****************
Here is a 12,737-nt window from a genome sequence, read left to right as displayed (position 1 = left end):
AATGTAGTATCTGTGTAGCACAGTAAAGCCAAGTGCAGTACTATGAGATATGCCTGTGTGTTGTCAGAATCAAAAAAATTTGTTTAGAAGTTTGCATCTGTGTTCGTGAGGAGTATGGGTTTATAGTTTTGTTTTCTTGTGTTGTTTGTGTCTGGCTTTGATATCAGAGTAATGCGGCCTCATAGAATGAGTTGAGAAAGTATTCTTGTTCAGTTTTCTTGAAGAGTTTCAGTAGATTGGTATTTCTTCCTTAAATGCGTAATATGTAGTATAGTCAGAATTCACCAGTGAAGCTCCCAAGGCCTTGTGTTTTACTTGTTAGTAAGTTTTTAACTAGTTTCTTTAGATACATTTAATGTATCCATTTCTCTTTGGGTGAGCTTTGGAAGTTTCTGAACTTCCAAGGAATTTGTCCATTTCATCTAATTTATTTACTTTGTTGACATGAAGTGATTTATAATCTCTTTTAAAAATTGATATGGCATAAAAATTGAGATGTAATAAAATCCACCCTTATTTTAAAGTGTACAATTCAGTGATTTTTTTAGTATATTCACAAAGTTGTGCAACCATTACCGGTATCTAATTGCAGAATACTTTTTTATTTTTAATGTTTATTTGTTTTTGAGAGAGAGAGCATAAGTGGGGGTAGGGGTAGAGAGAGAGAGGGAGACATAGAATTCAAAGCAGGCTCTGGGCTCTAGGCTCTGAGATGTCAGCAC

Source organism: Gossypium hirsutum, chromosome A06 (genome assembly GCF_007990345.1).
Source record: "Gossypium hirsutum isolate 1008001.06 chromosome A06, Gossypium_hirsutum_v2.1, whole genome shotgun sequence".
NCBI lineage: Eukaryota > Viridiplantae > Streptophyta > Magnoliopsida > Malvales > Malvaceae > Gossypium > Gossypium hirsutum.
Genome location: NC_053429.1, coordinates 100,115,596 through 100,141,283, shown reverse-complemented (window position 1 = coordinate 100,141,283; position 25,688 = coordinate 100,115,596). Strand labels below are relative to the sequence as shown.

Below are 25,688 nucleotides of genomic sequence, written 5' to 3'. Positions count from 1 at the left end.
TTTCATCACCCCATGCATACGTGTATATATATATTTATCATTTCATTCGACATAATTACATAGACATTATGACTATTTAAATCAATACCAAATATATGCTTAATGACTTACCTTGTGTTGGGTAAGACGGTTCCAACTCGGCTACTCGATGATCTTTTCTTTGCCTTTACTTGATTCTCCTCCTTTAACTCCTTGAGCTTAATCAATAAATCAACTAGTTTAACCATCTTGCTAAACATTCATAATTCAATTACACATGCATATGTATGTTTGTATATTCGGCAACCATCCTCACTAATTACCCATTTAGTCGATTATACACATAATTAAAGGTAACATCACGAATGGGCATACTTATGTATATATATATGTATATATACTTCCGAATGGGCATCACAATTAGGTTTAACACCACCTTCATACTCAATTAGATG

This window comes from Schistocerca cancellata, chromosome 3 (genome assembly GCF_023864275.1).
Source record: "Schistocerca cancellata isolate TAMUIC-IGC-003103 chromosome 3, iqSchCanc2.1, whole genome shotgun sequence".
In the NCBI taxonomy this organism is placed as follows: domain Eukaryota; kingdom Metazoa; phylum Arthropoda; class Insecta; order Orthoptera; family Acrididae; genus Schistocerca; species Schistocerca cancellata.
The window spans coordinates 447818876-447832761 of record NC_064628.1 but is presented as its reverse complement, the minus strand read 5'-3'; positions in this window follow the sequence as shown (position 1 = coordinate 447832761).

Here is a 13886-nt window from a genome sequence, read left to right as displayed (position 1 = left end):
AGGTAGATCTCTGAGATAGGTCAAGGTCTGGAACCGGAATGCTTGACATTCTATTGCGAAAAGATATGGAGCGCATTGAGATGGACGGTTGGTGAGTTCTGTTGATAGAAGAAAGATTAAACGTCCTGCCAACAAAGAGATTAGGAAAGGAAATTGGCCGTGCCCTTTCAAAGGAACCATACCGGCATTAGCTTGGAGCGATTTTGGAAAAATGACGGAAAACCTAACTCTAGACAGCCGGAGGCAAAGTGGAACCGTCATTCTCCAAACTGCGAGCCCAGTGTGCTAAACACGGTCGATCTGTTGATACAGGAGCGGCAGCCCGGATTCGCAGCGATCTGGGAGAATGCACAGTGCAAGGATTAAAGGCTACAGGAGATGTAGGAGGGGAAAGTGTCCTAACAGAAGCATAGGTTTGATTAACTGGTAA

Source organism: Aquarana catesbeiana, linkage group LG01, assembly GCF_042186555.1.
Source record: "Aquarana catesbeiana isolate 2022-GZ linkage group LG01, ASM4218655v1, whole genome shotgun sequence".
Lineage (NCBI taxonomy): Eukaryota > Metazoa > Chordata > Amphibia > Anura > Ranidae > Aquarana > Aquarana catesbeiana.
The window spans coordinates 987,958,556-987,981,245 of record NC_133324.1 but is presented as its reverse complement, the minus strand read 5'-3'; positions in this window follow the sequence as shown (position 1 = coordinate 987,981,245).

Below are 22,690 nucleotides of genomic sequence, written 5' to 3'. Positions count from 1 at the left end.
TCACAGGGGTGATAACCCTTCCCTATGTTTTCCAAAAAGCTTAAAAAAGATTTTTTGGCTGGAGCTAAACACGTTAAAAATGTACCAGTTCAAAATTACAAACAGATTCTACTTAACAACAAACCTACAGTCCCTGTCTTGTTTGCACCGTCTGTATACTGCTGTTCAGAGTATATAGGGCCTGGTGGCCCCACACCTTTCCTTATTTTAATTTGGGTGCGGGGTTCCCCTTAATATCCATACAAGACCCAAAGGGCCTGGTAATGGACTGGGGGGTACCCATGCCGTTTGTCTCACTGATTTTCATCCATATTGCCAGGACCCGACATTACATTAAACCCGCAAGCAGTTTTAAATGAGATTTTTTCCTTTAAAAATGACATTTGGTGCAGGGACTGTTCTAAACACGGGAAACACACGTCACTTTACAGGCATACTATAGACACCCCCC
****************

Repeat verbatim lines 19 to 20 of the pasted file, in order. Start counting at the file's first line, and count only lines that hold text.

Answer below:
Below are 22,690 nucleotides of genomic sequence, written 5' to 3'. Positions count from 1 at the left end.
TCACAGGGGTGATAACCCTTCCCTATGTTTTCCAAAAAGCTTAAAAAAGATTTTTTGGCTGGAGCTAAACACGTTAAAAATGTACCAGTTCAAAATTACAAACAGATTCTACTTAACAACAAACCTACAGTCCCTGTCTTGTTTGCACCGTCTGTATACTGCTGTTCAGAGTATATAGGGCCTGGTGGCCCCACACCTTTCCTTATTTTAATTTGGGTGCGGGGTTCCCCTTAATATCCATACAAGACCCAAAGGGCCTGGTAATGGACTGGGGGGTACCCATGCCGTTTGTCTCACTGATTTTCATCCATATTGCCAGGACCCGACATTACATTAAACCCGCAAGCAGTTTTAAATGAGATTTTTTCCTTTAAAAATGACATTTGGTGCAGGGACTGTTCTAAACACGGGAAACACACGTCACTTTACAGGCATACTATAGACACCCCCC